You’d be surprised at the number of famous people in history who’ve visited Japan over the last 150 years — notable figures you might not think had ever been here. In our monthly history series Japan Yesterday, we’ll introduce times when notable figures visited Japan for the first time and what they thought of the country. You’ll meet people like Ulysses S Grant, Helen Keller, Albert Einstein, Ralph Ellison and Babe Ruth among others. In our next installment of the series, we take a look at Charlie Chaplin.
Several days before their ship, the Suwa Maru, arrived in Japan, Charles “Charlie” Chaplin and his brother and business manager, Sydney, wanted to prepare themselves for what they were about to experience. The Japanese crew, happy to oblige, prepared a formal Japanese meal and setting. According to “Syd Chaplin: A Biography” by Lisa K. Stein, for “two solid hours,” Charlie and Sydney sat in a standard seiza (traditional Japanese sitting by kneeling with the tops of the feet flat on the floor and sitting on the soles) position wearing traditional Japanese garb. The crew cooked an assortment of dishes and after struggling to grab single peas with chopsticks, the brothers eventually finished the meal, their legs a twisted mess. Sydney later compared their “aches and cramps on rising from a squat” to “the feeling after a first day’s horseback riding.”
On May 14, 1932, Chaplin landed in Kobe to a crowd of thousands. As recounted in both his 1933 memoir “A Comedian Sees the World” and 1964’s “My Autobiography,” his reasons for visiting Japan for the first time were two-fold. From a business standpoint, Chaplin hoped to book a few locations and promote his film, “City Lights,” released in 1931. More purely, however, he’d been enamored with Japan ever since a Japanese kengeki (samurai drama) theater group had performed in Los Angeles two years earlier. As he watched the intense, choreographed chambara (sword fighting), Chaplin soon reminded himself of other aspects of Japanese culture he’d read about and admired. Like thousands of others during the early part of the 20th century, Chaplin had been introduced to the country through the evocative writings of Lafcadio Hearn. He wrote in his 1964 memoir: “[Japan] has always stirred my imagination — the land of cherry blossoms, the chrysanthemum, and its people in silk kimonos…”
His trip started stirringly enough. Along the docks were thousands of “Little Tramp” fans who’d come to know him through his work in silent films such as “The Kid” (1921) and “The Gold Rush” (1925). Chaplin’s silent films also required a very minimal amount of English to be understood. As he stepped off the boat, airplanes flew by at a low altitude throwing out “pamphlets of welcome.”
Besides his brother, Chaplin was also accompanied through Japan by his longtime assistant, Toraichi Kono, who grew up in Japan before settling in southern California and meeting the comic actor in 1916. The importance of their friendship has been a topic of debate by Chaplin scholars ever since a Kyoto conference in 2006, but it’s safe to state that Kono, who also acted in Chaplin’s 1917 film “The Adventurer,” would be Chaplin’s main guide during their three-week trip.
As soon as they arrived, Kono started hearing murmurs of political unrest. The current prime minister, Tsuyoshi Inukai, was in a volatile position of promoting peace and compromise with China while the Japanese military had laid claim to Manchuria in 1931. For the five months Inukai had been prime minister, the country’s civilian government and military remained split in the way they saw Japan’s future. With this division slowly coming to a boil, Kono advised Chaplin to obey as many of the national customs as they could.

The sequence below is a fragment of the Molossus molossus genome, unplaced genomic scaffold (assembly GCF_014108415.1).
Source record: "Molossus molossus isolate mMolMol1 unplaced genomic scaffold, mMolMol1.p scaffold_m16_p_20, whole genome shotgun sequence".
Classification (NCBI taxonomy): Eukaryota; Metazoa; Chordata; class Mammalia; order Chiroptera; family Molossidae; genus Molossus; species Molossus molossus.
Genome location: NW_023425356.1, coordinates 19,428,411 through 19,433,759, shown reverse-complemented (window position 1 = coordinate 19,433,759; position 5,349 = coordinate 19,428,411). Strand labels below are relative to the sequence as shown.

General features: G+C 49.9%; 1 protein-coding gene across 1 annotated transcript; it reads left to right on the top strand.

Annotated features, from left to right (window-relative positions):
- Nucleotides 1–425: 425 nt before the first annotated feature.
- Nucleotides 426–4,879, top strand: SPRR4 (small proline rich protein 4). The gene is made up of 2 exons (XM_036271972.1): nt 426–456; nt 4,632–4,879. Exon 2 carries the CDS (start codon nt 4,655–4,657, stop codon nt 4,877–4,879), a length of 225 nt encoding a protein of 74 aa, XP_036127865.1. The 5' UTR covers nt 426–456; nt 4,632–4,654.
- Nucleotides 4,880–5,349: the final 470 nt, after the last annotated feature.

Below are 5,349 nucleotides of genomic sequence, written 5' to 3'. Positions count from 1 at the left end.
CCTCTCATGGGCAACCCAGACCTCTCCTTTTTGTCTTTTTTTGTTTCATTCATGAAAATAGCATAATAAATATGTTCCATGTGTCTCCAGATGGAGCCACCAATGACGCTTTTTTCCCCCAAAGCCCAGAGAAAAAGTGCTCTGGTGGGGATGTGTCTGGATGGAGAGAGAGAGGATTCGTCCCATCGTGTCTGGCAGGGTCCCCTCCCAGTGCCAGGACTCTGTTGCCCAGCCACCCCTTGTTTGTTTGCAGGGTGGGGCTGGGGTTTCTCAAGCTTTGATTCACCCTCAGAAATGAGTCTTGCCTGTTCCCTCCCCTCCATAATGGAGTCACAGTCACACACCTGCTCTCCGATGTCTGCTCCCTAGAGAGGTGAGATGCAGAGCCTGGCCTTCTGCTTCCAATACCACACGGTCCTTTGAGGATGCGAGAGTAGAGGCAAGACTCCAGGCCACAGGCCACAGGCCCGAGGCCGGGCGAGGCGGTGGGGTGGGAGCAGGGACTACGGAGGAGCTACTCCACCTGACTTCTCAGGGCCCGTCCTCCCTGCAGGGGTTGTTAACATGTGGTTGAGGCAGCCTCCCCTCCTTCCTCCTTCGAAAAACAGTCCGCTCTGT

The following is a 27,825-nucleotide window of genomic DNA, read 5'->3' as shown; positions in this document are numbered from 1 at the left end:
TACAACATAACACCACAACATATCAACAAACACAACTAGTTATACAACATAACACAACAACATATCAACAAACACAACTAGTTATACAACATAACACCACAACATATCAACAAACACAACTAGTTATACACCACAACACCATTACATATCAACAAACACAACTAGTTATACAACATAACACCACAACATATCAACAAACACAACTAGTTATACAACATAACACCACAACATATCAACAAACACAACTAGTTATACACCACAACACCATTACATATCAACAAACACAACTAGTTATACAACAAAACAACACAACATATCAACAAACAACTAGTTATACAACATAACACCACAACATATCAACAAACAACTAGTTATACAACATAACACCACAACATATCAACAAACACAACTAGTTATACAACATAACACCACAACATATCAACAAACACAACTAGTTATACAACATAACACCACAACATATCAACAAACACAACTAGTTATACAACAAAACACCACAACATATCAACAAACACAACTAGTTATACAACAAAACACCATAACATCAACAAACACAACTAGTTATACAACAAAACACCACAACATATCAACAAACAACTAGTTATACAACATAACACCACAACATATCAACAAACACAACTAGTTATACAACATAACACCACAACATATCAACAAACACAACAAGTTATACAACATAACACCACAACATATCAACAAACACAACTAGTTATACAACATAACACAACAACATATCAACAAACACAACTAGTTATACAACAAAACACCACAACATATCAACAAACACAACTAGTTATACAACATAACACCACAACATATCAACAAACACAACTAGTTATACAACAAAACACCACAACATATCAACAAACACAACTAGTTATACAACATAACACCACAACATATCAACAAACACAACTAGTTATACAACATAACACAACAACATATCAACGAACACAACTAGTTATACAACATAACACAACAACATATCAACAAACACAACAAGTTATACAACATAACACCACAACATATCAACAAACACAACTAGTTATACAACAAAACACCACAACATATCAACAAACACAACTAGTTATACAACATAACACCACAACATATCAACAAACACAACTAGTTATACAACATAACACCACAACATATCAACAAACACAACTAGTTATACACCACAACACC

Swiftly, the three men, escorted by a large group of policemen, went by train to the Imperial Palace, “where we conformed to the Japanese custom and paused before the gates to pay our respects, then on again to the hotel.” Somewhat unaware of why they were bowing, Chaplin later learned from Kono that it was a gesture of courtesy and respect, especially toward militarily-connected groups of uyoku dantai (ultranationalists) eager to overthrow the government — groups somewhat similar in tone and agenda to many of today’s “black trucks” that drive around cities and towns blaring right-wing propaganda on Japanese national holidays.
Soon after paying their respects at the Imperial Palace, Chaplin, Sydney and Kono went to a restaurant that night for dinner. They had their own private room, but during their meal six young men entered, one of them sitting next to Kono. These young men had been threatening Kono ever since he arrived in Japan. Earlier in the day, one of the men had asked Kono to ask Chaplin if the actor would look at a few "pornographic pictures painted on silk… at his house." Chaplin emphatically said no, but now here was the same man, "arms crossed," muttering threats into Kono's ears. In his autobiography, Chaplin wrote that “Kono, without looking up from his plate, mumbled: 'He says you've insulted his ancestors by refusing to see his pictures.’” Kono was petrified, but Chaplin, after hearing Kono's translation, was annoyed enough to put his hand in his coat pocket and shape it as if it were a gun: "What's the meaning of this?" he shouted at the men while standing.
They paid their bill and left the restaurant without any more confrontation.
The next morning, May 15, Chaplin woke to find “a cartload of presents and stacks of mail.” At least from Chaplin’s perspective, he appeared welcome by most of the country, but according to Sydney and Kono, they were all “being watched… I must admit that Kono was looking worried and harassed every hour.”
“Chaplin is a popular figure in the United States and the darling of the capitalist class. We believed that killing him would cause a war with America.” – Lieutenant Seishi Koga, 1932